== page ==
Extremely high-dose insulin requirement in a diabetic patien
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Detailed description of hyperglycemia management in diabetic patients infected with SARS-CoV-2 remain limited, although patients with diabetes show higher complication and mortality rate than patients without diabetes. Transient non-severe increased insulin requirement in patients hospitalized for medical conditions such as sepsis or myocardial infarction is a well-known phenomenon. However, extremely high-dose insulin requirement remains a very rarely reported entity. This report describes a case of an extreme and transitory insulin requirement episode in a type 2 diabetic patient presenting an acute respiratory distress syndrome caused by SARS-CoV-2.

A 57-year-old man resident in Geneva, Switzerland, previously known for type 2 diabetes for 3?years was admitted for an aggravation of his dyspnea. His type 2 diabetes was treated only with metformin and his latest Hb1Ac was 6.1%. Chest CT scan showed a bilateral multilobar ground-glass opacification. Twenty-four hours after his admission he presented a worsening of dyspnea and severe hypoxemia requiring a transfer to the intensive care unit rapidly followed by oro-tracheal intubation for mechanical ventilation support.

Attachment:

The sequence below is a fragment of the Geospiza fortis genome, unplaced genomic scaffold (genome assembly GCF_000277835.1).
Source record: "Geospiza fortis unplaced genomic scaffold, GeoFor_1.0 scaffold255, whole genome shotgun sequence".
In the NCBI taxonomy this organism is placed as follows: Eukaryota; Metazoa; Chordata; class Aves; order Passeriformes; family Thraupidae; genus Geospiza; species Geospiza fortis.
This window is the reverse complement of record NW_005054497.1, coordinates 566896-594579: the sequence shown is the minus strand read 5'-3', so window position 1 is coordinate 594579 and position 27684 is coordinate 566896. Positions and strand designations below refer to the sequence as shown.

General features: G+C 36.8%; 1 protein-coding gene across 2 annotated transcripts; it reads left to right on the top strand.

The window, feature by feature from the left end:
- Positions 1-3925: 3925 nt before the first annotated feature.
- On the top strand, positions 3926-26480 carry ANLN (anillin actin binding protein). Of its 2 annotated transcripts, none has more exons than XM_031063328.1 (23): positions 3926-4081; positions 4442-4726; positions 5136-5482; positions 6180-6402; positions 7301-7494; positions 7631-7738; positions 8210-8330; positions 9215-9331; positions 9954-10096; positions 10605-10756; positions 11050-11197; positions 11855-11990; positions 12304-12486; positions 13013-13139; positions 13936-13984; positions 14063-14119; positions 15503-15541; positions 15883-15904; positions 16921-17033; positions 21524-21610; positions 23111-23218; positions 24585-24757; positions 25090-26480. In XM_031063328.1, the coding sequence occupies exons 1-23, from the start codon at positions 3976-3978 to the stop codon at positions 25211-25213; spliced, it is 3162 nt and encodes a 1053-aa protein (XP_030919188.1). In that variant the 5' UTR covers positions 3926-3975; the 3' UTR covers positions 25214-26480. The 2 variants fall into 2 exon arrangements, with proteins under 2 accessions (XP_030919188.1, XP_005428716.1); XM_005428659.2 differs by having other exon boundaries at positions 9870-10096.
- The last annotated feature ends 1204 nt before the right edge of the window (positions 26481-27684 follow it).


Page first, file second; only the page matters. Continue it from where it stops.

A bronchoalveolar lavage was performed and test of SARS-CoV-2 by RT-qPCR assay was positive. At day 3, he presented a rapidly progressive insulin requirement at a rate of up to 50?units/hour intravenous insulin aspart. Despite the high insulin doses, he maintained an elevated plasma glucose level at 270?mg/dL on average. His extremely high-dose insulin requirement “resolved” at day 9, and the insulin infusion rate was rapidly reduced.

This case may reflect a specific and profound impact of SARS-CoV-2 on metabolic homeostasis, in particular in diabetic patients that appear more prone to complications of COVID-19 infection. Yet, the mechanisms behind this remain to be elucidated. The optimal management of hyperglycemia of diabetic patients infected with SARS-CoV-2 has yet not be defined, however insulin remain the mainstay of treatment approach. Report of extreme dysregulation of chronic conditions such as diabetes in patients with COVID-19 may help clinicians to better take care of patients during the pandemic of SARS-CoV-2.

To the best of knowledge this is the first description of extremely high-dose insulin requirement in patient with COVID-19.

Source: https://www.ncbi.nlm.nih.gov/pmc/articles/PMC7563905/
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